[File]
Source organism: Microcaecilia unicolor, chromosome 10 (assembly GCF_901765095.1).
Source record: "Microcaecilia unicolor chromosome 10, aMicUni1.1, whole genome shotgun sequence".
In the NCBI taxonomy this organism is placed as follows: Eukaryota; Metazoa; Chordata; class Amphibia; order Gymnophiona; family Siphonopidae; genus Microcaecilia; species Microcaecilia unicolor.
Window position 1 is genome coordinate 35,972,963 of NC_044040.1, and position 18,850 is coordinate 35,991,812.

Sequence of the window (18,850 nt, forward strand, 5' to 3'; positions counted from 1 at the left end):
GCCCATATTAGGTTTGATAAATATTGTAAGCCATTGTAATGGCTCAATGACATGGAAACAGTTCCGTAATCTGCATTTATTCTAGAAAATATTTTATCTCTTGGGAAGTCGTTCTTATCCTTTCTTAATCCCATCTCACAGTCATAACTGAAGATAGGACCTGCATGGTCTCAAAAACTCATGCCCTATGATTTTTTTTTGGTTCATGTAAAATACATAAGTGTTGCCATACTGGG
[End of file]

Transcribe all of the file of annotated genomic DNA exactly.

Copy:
Source organism: Microcaecilia unicolor, chromosome 10 (assembly GCF_901765095.1).
Source record: "Microcaecilia unicolor chromosome 10, aMicUni1.1, whole genome shotgun sequence".
In the NCBI taxonomy this organism is placed as follows: Eukaryota; Metazoa; Chordata; class Amphibia; order Gymnophiona; family Siphonopidae; genus Microcaecilia; species Microcaecilia unicolor.
Window position 1 is genome coordinate 35,972,963 of NC_044040.1, and position 18,850 is coordinate 35,991,812.

Sequence of the window (18,850 nt, forward strand, 5' to 3'; positions counted from 1 at the left end):
GCCCATATTAGGTTTGATAAATATTGTAAGCCATTGTAATGGCTCAATGACATGGAAACAGTTCCGTAATCTGCATTTATTCTAGAAAATATTTTATCTCTTGGGAAGTCGTTCTTATCCTTTCTTAATCCCATCTCACAGTCATAACTGAAGATAGGACCTGCATGGTCTCAAAAACTCATGCCCTATGATTTTTTTTTGGTTCATGTAAAATACATAAGTGTTGCCATACTGGG